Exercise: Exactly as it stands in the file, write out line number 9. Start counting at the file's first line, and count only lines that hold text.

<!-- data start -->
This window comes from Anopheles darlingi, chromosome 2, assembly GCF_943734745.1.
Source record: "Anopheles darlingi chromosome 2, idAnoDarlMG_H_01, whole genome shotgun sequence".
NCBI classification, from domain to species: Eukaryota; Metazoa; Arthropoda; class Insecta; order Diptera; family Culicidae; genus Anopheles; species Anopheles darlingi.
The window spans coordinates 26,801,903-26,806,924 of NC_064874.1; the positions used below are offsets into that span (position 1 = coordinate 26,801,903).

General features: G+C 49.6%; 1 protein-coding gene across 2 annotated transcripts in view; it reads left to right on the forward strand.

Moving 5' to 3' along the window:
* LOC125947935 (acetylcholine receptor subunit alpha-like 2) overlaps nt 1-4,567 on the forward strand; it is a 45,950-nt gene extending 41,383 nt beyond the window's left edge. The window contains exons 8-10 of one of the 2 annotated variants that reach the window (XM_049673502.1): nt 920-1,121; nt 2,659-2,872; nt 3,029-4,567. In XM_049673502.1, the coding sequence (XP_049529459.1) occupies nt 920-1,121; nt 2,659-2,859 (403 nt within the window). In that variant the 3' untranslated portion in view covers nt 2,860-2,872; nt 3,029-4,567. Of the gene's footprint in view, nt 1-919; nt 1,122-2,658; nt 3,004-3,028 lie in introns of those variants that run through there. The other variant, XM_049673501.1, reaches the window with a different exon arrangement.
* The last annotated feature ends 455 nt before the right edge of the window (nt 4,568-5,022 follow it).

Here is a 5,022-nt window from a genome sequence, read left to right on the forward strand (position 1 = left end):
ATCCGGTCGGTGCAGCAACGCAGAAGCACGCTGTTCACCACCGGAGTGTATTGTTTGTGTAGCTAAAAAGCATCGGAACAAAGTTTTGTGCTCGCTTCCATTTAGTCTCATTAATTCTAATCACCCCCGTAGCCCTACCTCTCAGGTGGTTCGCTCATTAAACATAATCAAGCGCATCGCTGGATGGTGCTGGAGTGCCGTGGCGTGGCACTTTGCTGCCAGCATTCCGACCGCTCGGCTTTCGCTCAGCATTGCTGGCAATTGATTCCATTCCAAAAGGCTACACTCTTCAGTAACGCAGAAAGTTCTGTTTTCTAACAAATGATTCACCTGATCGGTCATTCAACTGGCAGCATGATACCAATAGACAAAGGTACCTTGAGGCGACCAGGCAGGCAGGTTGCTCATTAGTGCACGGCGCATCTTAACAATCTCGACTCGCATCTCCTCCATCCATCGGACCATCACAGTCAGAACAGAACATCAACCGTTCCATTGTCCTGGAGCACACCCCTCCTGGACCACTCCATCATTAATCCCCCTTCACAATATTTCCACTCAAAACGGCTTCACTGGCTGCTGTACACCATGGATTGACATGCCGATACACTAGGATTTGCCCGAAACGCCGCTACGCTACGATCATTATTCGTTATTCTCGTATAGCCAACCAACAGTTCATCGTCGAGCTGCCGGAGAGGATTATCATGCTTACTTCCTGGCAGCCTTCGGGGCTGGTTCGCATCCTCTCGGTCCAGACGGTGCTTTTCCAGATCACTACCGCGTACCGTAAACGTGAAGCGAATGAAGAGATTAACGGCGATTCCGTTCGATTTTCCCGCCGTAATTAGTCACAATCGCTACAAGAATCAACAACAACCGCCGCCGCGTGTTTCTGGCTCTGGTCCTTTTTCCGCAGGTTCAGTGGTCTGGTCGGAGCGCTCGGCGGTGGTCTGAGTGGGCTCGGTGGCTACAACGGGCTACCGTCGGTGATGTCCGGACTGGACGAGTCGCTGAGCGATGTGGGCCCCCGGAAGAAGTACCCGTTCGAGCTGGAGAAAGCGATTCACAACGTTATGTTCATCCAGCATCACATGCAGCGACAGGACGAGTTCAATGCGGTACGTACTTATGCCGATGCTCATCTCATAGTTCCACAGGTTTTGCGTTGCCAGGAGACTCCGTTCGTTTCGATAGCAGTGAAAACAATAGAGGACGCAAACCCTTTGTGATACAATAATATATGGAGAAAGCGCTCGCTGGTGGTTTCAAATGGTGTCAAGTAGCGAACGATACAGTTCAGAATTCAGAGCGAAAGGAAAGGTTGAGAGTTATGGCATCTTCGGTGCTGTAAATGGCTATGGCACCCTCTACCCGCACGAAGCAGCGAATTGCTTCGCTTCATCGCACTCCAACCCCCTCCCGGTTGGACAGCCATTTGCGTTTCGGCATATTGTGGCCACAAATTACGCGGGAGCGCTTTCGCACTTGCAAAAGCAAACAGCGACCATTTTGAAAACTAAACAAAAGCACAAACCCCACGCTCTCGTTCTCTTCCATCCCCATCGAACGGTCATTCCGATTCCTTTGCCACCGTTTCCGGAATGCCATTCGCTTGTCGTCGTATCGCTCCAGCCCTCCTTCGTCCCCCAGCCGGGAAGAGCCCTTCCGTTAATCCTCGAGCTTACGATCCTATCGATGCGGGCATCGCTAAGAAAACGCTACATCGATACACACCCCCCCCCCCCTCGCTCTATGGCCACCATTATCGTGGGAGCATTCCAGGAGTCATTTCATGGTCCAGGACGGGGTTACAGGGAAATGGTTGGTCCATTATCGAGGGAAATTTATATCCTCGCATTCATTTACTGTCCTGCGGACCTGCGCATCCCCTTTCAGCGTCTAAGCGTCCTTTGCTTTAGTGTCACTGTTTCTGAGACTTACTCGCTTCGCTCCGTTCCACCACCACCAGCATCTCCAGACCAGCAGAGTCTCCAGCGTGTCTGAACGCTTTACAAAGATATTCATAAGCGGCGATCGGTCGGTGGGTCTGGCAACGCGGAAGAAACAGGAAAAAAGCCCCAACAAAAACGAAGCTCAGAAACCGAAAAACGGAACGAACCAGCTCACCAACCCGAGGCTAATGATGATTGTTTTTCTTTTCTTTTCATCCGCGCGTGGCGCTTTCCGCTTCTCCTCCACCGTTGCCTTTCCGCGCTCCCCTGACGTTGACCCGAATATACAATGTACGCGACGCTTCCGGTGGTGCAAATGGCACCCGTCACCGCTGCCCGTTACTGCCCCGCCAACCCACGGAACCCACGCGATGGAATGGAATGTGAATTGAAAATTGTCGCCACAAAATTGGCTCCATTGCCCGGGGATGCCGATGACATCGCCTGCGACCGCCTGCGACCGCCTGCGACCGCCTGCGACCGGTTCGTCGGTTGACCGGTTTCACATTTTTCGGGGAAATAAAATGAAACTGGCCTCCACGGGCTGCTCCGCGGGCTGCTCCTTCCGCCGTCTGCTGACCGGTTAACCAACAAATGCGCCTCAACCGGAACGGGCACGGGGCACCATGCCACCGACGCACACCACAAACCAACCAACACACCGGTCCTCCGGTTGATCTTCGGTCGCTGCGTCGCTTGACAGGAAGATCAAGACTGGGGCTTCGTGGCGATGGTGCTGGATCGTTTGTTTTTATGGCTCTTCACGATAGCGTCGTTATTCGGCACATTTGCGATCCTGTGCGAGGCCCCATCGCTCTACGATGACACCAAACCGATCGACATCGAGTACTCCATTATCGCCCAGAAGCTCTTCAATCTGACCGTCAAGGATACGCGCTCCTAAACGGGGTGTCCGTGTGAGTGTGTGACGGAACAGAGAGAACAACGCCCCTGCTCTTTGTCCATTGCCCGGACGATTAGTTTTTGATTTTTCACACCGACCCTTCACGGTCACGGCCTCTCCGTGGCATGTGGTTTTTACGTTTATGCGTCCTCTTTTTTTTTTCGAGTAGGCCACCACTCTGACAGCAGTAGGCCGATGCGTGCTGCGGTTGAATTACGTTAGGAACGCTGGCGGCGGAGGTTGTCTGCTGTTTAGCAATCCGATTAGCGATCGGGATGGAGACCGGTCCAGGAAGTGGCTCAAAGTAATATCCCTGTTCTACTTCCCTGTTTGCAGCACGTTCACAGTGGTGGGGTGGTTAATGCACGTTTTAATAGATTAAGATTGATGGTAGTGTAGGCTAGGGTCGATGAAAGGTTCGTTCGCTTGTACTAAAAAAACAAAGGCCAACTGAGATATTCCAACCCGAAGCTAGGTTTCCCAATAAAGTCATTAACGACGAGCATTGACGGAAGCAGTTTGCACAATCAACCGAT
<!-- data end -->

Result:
Here is a 5,022-nt window from a genome sequence, read left to right on the forward strand (position 1 = left end):